Part of an ongoing series about interesting, #sociallyresponsible food companies.
What the company does:
Patagonia is a clothing brand with a strong mission “to save our home planet.” The company believes that what we eat does more than fuel our bodies and fill our stomachs. Food can lift our spirits and help connect us to the world. This ethos inspired the creation of Patagonia Provisions as a way to share some of Patagonia’s favorite foods with customers, create positive change in the food industry, and inspire environmental solutions.
Yvon Chouinard, the founder of Patagonia, says that Patagonia Provisions is “adopting the best practices already in existence” and also “finding new ways of doing things, which as we might have guessed, frequently end up being the old ways.” Headquartered in Sausalito, California, it debuted in 2012 with just one product–wild sockeye salmon jerky. Since then, Patagonia Provisions has continued to challenge standard practices in food sourcing, remain committed to regenerative organic growing methods, and work with like-minded advocates to find solutions to environmental issues.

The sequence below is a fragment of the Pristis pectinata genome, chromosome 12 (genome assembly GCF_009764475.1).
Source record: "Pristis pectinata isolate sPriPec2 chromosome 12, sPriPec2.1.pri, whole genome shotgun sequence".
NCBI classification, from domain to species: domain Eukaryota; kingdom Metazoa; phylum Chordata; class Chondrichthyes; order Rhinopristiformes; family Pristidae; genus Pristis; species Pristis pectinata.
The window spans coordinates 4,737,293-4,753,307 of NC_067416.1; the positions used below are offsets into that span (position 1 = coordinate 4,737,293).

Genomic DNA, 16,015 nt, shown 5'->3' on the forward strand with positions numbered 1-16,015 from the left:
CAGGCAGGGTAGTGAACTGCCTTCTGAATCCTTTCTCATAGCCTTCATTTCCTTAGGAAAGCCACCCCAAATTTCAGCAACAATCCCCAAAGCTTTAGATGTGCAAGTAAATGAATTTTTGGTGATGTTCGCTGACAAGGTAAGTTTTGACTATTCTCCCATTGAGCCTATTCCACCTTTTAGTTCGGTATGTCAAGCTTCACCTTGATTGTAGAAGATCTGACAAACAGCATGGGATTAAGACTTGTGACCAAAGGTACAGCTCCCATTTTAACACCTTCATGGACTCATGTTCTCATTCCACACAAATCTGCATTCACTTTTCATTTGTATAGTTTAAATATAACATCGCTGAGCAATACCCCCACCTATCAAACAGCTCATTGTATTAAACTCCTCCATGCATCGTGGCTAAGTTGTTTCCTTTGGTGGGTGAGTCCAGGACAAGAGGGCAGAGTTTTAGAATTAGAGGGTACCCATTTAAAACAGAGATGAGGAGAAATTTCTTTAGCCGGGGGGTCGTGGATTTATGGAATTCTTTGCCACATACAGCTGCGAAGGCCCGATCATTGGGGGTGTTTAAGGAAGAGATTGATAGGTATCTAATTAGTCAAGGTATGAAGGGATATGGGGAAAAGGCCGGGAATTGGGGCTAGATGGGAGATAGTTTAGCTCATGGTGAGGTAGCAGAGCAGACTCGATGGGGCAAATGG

The company now offers a growing selection of foods including a variety of dry goods, grains, seafood, snacks, beer, and gift boxes, all of which are available to order online. The selection is made up of foods that Patagonia vows are committed to flavor, nutrition, and regenerating – rather than depleting – the environment. The jerky is made from free-range, grass-fed American bison, the salmon is sourced with guidance from the Wild Fish Conservancy, and the beer is made from a perennial grain called Kernza, whose long roots allow for its survival without tilling or pesticides and requires less water than conventional wheat.
How the company is socially responsible: